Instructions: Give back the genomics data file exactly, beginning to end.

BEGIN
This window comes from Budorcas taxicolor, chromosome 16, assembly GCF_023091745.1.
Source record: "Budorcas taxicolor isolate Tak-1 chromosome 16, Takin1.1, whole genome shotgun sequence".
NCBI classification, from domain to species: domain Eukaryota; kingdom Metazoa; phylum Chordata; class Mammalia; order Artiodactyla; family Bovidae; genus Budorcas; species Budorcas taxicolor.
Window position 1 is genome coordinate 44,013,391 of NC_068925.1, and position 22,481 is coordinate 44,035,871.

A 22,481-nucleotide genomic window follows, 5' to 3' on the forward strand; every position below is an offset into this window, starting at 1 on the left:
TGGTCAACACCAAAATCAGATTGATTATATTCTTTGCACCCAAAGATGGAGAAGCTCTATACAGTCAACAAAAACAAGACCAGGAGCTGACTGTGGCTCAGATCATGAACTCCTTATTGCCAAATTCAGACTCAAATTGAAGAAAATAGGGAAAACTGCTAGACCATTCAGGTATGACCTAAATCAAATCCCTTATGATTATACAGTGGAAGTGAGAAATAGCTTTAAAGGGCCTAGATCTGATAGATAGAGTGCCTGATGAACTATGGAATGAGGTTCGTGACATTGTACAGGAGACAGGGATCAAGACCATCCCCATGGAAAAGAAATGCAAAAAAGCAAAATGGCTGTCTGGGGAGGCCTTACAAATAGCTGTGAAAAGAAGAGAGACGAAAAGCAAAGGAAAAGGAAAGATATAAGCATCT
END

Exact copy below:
This window comes from Budorcas taxicolor, chromosome 16, assembly GCF_023091745.1.
Source record: "Budorcas taxicolor isolate Tak-1 chromosome 16, Takin1.1, whole genome shotgun sequence".
NCBI classification, from domain to species: domain Eukaryota; kingdom Metazoa; phylum Chordata; class Mammalia; order Artiodactyla; family Bovidae; genus Budorcas; species Budorcas taxicolor.
Window position 1 is genome coordinate 44,013,391 of NC_068925.1, and position 22,481 is coordinate 44,035,871.

A 22,481-nucleotide genomic window follows, 5' to 3' on the forward strand; every position below is an offset into this window, starting at 1 on the left:
TGGTCAACACCAAAATCAGATTGATTATATTCTTTGCACCCAAAGATGGAGAAGCTCTATACAGTCAACAAAAACAAGACCAGGAGCTGACTGTGGCTCAGATCATGAACTCCTTATTGCCAAATTCAGACTCAAATTGAAGAAAATAGGGAAAACTGCTAGACCATTCAGGTATGACCTAAATCAAATCCCTTATGATTATACAGTGGAAGTGAGAAATAGCTTTAAAGGGCCTAGATCTGATAGATAGAGTGCCTGATGAACTATGGAATGAGGTTCGTGACATTGTACAGGAGACAGGGATCAAGACCATCCCCATGGAAAAGAAATGCAAAAAAGCAAAATGGCTGTCTGGGGAGGCCTTACAAATAGCTGTGAAAAGAAGAGAGACGAAAAGCAAAGGAAAAGGAAAGATATAAGCATCT